Osram Australia has brought the laser television a step closer with the first Optical Pumped Semiconductor (OPS) disk laser prototype to achieve an 8 W optical output power with an optical pumping power of 19 W at a wavelength of 980 nanometers (nm).
The development falls under the miniaturised radiation sources (MISTRAL) research project, Osram Opto Semiconductors is developing semiconductor lasers with high optical output power, good beam quality and long lifetimes.
The project has been running since June 2000 and is partly funded by the German Federal Ministry of Education and Research. After evaluating two laser concepts, the short-pulse MOPA concept and the OPS disk laser concept, the disk laser concept emerged as the clear favourite.
Depending on the material system, OPS disk lasers can not only emit in the infrared range at wavelengths between around 900 and 1300 nm, but they can also be operated as lasers in the red wavelength range.
This means that OPS semiconductor lasers have the potential to overcome the limitations of high-power semiconductor lasers, therefore superseding solid-state lasers in various areas.
The main factors contributing to this enormous power-output improvement are the carefully chosen quality of the semiconductor material, the design and the effective dissipation of excess energy away from the laser's active area.
In addition to the perfectly round, high-quality beam, a further key OPS disk laser advantage is that the power output can be scaled up or down via the pump spot diameter. The previously available edge-emitting, high-power semiconductor lasers have only a limited beam quality and are only suitable for optical pumping of solid-state lasers (beam converters).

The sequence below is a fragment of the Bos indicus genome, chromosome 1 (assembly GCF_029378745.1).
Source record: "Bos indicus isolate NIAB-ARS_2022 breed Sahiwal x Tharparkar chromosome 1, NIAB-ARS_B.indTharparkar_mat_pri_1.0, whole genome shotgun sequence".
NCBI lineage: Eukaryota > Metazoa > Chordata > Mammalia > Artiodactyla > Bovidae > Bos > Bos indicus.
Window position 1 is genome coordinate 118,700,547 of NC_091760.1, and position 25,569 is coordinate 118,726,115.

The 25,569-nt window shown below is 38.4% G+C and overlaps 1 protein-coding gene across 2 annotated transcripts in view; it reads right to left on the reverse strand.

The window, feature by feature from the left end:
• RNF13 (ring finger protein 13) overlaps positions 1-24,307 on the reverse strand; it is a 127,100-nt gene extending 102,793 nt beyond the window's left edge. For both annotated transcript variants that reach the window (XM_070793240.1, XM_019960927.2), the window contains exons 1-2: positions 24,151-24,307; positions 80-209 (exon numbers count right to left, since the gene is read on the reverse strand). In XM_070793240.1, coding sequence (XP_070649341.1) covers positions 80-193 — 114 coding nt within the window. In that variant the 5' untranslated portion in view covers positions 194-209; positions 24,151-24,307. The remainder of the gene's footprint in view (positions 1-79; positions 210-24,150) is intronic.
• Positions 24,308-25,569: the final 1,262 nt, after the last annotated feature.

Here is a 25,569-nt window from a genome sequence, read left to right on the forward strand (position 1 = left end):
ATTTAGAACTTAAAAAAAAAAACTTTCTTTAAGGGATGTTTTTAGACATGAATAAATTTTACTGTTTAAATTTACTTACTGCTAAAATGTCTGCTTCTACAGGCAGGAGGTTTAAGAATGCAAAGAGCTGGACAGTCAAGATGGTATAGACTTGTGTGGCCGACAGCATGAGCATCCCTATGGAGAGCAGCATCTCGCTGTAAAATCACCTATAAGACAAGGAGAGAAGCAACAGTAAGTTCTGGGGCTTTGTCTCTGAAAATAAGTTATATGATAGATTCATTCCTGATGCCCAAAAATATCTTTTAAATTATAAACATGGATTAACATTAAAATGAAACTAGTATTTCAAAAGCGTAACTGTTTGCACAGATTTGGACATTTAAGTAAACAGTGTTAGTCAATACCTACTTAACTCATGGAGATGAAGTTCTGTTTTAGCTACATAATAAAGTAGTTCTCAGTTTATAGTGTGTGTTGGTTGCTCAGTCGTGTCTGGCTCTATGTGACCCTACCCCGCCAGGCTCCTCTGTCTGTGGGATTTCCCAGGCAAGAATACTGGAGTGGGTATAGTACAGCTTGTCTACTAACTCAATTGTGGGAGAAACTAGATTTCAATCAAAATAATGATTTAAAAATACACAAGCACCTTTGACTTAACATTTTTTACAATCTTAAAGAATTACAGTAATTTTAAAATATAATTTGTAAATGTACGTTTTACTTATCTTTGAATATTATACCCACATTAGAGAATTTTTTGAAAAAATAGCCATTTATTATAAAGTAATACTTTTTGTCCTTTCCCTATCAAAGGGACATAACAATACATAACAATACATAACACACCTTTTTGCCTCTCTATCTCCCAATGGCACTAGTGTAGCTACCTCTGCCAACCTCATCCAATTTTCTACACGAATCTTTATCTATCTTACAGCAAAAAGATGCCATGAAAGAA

Alternative semiconductor laser concepts with better beam quality have failed because the output was limited to just a few watts.The semiconductor material of the OPS disk lasers consists of an active layer of quantum films, which generate the light, and an integrated, high-quality semiconductor reflector.A part of the infrared laser beam is then decoupled via a second, semi-permeable external resonator mirror.Finally, a frequency-doubling process using non-linear optical (NLO) crystals is used to convert the invisible infrared beam into visible light.
In this process, two infrared photons are converted into a single photon with twice the energy in the visible range of the spectrum. In this type of application the external resonator mirror reflects the infrared laser beam but allows the visible, frequency-converted laser beam through.Current applications are predominately high-end, including planetariums, cinemas and flight simulators, although the OPS breakthrough will make laser projection for normal end users in the form of laser televisions a reality in the near future.